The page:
Small spirals could have big impact

This microscopic, twisting spiral was “grown” by depositing sheets of 2D material over a substrate curved slightly by slipping a nanoparticle underneath.

201024 spiral
CREDIT: Song Jin Lab

It exhibits interesting, tuneable, superconductive properties, according to the chemists who created it, making it an important development in the intriguing world of twistronics.

“This is the current frontier of 2D material research,” says Song Jin, from University of Wisconsin-Madison, US. “In the last few years, scientists have realised that when you make a small twist between atomic layers – usually a few degrees – you create very interesting physical properties, such as unconventional superconductivity.”

In a paper in the journal Science, Jin and colleagues describe their way to control the growth of twisting, microscopic spirals of materials that are just one atom thick, allowing them to build continuously twisting stacks of materials.

Standard practice, says first author Yuzhou Zhao, is to mechanically stack two sheets of thin materials on top of each other and control the twist angle between them by hand. But when you grow these 2D materials directly, you cannot control the angle because the interactions between the layers are very weak.

The alternative, Jin says, is to look outside the world of Euclidean geometry, with its flat planes, straight lines and right angles, and think about curves.

His team twisted spirals by taking advantage of an imperfection in growing crystals called screw dislocations. In 2D materials, the dislocations provide a step up for following layers of the structure as it spirals like a parking ramp with all layers throughout the stack connected, aligning the orientation of every layer.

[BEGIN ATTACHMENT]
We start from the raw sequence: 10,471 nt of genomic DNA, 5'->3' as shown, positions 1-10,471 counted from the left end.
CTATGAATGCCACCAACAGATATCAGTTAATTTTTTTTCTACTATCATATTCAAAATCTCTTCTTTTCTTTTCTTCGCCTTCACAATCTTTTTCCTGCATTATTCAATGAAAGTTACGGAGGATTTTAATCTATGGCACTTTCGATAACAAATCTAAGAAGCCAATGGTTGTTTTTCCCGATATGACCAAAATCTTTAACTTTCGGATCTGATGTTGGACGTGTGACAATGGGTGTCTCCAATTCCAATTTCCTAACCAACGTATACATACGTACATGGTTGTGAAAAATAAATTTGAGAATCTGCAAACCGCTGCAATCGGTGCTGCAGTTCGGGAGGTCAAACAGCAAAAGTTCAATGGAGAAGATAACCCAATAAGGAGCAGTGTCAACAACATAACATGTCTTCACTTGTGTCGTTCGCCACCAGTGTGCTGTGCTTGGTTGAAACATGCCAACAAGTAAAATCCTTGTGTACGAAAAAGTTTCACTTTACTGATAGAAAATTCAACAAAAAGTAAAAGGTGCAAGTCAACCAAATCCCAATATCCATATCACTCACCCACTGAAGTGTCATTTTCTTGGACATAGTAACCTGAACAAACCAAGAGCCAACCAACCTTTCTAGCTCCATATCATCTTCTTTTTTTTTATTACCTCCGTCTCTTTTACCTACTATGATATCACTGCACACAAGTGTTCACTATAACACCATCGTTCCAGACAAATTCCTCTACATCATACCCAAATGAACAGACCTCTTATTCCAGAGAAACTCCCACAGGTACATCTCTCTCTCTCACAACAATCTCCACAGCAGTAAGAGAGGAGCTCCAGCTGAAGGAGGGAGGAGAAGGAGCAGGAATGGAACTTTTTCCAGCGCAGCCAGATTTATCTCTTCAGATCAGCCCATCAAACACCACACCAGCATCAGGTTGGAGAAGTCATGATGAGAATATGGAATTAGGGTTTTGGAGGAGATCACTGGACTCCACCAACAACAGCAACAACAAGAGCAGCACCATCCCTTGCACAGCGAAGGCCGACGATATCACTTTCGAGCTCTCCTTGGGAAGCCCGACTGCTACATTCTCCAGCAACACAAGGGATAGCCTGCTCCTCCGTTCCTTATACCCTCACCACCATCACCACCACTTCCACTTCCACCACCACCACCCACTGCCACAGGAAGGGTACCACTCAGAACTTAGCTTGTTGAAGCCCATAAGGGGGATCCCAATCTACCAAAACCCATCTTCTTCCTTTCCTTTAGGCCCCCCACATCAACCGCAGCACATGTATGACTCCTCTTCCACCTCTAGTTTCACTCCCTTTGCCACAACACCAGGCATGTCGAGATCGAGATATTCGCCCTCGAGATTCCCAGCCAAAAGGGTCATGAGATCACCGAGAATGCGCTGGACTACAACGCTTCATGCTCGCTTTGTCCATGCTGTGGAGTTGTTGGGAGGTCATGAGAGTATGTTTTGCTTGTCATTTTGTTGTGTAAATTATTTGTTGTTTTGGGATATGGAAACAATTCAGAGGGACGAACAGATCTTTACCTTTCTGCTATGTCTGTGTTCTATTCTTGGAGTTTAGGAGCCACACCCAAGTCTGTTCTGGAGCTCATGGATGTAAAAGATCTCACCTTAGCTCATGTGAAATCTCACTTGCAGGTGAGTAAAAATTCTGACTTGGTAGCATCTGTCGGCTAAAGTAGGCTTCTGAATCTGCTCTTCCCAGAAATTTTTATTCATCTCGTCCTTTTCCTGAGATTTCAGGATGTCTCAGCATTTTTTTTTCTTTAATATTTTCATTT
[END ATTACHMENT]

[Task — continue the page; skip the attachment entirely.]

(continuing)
In order to grow a non-Euclidean spiral structure and make the spirals twist, the researchers changed the foundation that their spirals grew from.

Instead of growing crystals on a flat plane, Zhao placed a nanoparticle, like a particle of silicon oxide, under the spiral’s centre. During the growth process, the particle disrupts the flat surface and creates a curved foundation for the 2D crystal to grow on.

What they found, they say, is that instead of an aligned spiral where the edge of each layer lies parallel to the previous layer, the 2D crystal forms a continuously twisting, multilayer spiral that twists predictably from one layer to the next.

The angle of the interlayer twist arises from a mismatch between the flat (Euclidean) 2D crystals and the curved (non-Euclidean) surfaces they grow on.

Zhao then developed a simple mathematical model to predict the twist angles of spirals, based on the geometric shape of the curved surface, and his modelled spiral shapes matched well with the grown structures.

When the spirals were examined under an electron microscope, the images showed that atoms in neighbouring twisted layers formed an expected overlapping interference pattern called a moiré pattern.

“We now can follow a rational model rooted in mathematics to create a stack of these 2D layers with a controllable twist angle between every layer, and they’re continuous,” Zhao suggests.

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